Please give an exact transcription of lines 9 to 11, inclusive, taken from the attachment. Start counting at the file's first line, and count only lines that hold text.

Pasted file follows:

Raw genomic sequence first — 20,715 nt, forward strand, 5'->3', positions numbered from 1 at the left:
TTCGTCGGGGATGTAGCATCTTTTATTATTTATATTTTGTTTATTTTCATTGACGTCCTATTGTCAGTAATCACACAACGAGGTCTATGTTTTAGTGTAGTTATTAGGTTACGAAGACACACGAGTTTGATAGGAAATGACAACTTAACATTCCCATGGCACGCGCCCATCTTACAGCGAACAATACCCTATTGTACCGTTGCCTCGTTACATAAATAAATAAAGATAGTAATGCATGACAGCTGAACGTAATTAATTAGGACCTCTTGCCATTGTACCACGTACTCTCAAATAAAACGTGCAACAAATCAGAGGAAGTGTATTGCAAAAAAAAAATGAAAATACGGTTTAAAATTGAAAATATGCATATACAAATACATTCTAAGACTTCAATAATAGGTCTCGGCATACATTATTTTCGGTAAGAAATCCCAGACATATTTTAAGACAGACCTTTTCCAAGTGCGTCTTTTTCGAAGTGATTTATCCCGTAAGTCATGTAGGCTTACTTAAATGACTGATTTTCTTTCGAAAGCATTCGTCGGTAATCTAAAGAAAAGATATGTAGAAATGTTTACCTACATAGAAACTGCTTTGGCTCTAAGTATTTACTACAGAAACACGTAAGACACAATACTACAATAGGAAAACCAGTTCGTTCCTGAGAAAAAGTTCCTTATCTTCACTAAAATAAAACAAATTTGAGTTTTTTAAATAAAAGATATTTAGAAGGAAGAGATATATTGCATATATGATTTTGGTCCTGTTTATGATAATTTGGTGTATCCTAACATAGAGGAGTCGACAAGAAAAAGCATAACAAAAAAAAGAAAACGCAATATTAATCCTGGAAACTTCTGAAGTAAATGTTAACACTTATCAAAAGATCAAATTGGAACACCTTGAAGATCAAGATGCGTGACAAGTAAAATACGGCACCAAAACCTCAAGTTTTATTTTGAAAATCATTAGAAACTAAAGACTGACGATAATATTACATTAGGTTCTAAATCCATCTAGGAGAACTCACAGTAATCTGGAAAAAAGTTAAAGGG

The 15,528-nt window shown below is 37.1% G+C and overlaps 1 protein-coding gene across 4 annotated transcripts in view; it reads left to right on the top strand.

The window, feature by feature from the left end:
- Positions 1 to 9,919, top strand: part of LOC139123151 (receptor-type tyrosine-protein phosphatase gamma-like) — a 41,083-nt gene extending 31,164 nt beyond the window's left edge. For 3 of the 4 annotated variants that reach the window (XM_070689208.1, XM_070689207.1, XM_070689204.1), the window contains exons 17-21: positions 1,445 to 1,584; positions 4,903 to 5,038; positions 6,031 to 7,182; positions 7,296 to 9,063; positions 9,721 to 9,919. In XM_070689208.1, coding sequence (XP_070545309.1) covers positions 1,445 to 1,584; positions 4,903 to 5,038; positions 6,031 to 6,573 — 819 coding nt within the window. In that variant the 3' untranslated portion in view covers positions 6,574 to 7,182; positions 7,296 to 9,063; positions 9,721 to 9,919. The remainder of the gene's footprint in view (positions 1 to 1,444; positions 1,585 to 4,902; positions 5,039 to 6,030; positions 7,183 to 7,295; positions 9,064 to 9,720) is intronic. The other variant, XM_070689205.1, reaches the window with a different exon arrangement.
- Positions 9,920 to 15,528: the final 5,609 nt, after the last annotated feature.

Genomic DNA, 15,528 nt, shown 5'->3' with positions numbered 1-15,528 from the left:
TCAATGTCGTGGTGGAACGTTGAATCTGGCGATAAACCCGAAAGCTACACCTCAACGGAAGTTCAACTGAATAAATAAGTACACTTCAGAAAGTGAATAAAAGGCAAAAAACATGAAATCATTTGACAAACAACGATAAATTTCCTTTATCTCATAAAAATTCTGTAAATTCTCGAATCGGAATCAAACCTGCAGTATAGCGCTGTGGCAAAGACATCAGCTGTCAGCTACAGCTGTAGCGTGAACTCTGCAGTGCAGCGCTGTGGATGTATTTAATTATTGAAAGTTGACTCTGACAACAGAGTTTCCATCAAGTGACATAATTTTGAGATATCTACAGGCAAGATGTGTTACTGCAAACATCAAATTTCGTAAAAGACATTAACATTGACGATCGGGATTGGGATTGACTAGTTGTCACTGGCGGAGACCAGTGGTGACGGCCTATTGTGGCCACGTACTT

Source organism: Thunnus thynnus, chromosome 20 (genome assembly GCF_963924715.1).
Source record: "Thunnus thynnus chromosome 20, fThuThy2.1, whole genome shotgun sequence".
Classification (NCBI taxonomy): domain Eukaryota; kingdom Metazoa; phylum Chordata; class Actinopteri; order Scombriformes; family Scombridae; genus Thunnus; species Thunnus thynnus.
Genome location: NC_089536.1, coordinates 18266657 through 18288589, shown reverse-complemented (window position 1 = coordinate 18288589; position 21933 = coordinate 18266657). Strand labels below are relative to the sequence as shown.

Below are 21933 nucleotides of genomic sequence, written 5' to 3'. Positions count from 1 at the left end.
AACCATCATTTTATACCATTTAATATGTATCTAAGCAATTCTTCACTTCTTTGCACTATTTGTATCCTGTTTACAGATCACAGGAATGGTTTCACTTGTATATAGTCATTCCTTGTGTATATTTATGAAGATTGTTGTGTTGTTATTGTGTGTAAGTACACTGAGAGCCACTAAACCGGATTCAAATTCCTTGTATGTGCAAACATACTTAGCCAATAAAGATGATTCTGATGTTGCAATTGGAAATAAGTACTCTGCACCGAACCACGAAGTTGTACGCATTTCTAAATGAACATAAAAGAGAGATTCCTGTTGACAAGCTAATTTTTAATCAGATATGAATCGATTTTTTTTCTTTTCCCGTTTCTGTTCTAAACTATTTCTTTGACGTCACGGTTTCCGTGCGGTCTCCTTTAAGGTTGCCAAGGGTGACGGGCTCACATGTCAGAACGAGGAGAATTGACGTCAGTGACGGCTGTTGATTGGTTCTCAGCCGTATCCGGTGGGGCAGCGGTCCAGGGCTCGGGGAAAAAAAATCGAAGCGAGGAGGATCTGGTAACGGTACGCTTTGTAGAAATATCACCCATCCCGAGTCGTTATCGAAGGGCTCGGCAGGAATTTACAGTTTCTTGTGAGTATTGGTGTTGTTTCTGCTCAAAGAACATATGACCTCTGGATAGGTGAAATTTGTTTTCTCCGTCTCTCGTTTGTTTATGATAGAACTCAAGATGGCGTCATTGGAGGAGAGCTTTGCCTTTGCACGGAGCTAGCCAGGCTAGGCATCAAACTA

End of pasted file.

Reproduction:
Source organism: Thunnus thynnus, chromosome 20 (genome assembly GCF_963924715.1).
Source record: "Thunnus thynnus chromosome 20, fThuThy2.1, whole genome shotgun sequence".
Classification (NCBI taxonomy): domain Eukaryota; kingdom Metazoa; phylum Chordata; class Actinopteri; order Scombriformes; family Scombridae; genus Thunnus; species Thunnus thynnus.